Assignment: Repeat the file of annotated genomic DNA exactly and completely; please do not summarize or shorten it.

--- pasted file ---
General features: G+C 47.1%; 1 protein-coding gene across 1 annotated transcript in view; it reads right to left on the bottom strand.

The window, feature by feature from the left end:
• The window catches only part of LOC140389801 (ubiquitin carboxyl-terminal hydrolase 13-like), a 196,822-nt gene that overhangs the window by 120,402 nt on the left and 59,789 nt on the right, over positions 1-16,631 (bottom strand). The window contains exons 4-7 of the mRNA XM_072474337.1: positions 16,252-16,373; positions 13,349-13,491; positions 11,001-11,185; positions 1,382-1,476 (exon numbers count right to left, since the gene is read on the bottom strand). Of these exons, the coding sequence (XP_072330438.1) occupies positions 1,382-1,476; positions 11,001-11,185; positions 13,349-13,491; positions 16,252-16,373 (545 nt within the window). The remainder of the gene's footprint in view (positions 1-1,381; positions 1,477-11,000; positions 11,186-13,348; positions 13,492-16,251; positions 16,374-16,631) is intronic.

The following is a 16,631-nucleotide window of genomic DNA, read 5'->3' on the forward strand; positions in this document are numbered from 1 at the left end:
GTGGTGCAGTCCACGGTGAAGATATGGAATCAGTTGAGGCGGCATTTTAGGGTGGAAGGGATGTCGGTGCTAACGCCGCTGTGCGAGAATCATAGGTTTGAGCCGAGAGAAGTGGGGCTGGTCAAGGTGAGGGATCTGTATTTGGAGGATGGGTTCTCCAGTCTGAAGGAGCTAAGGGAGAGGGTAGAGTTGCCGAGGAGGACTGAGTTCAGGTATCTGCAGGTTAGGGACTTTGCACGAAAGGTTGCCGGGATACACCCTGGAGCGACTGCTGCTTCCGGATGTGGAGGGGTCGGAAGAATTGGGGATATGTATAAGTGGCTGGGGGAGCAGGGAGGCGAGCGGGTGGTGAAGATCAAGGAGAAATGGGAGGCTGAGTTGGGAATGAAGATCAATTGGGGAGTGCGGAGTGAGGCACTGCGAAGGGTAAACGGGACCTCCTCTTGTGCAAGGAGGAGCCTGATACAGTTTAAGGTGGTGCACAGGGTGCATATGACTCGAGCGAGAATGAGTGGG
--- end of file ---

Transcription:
General features: G+C 47.1%; 1 protein-coding gene across 1 annotated transcript in view; it reads right to left on the bottom strand.

The window, feature by feature from the left end:
• The window catches only part of LOC140389801 (ubiquitin carboxyl-terminal hydrolase 13-like), a 196,822-nt gene that overhangs the window by 120,402 nt on the left and 59,789 nt on the right, over positions 1-16,631 (bottom strand). The window contains exons 4-7 of the mRNA XM_072474337.1: positions 16,252-16,373; positions 13,349-13,491; positions 11,001-11,185; positions 1,382-1,476 (exon numbers count right to left, since the gene is read on the bottom strand). Of these exons, the coding sequence (XP_072330438.1) occupies positions 1,382-1,476; positions 11,001-11,185; positions 13,349-13,491; positions 16,252-16,373 (545 nt within the window). The remainder of the gene's footprint in view (positions 1-1,381; positions 1,477-11,000; positions 11,186-13,348; positions 13,492-16,251; positions 16,374-16,631) is intronic.

The following is a 16,631-nucleotide window of genomic DNA, read 5'->3' on the forward strand; positions in this document are numbered from 1 at the left end:
GTGGTGCAGTCCACGGTGAAGATATGGAATCAGTTGAGGCGGCATTTTAGGGTGGAAGGGATGTCGGTGCTAACGCCGCTGTGCGAGAATCATAGGTTTGAGCCGAGAGAAGTGGGGCTGGTCAAGGTGAGGGATCTGTATTTGGAGGATGGGTTCTCCAGTCTGAAGGAGCTAAGGGAGAGGGTAGAGTTGCCGAGGAGGACTGAGTTCAGGTATCTGCAGGTTAGGGACTTTGCACGAAAGGTTGCCGGGATACACCCTGGAGCGACTGCTGCTTCCGGATGTGGAGGGGTCGGAAGAATTGGGGATATGTATAAGTGGCTGGGGGAGCAGGGAGGCGAGCGGGTGGTGAAGATCAAGGAGAAATGGGAGGCTGAGTTGGGAATGAAGATCAATTGGGGAGTGCGGAGTGAGGCACTGCGAAGGGTAAACGGGACCTCCTCTTGTGCAAGGAGGAGCCTGATACAGTTTAAGGTGGTGCACAGGGTGCATATGACTCGAGCGAGAATGAGTGGG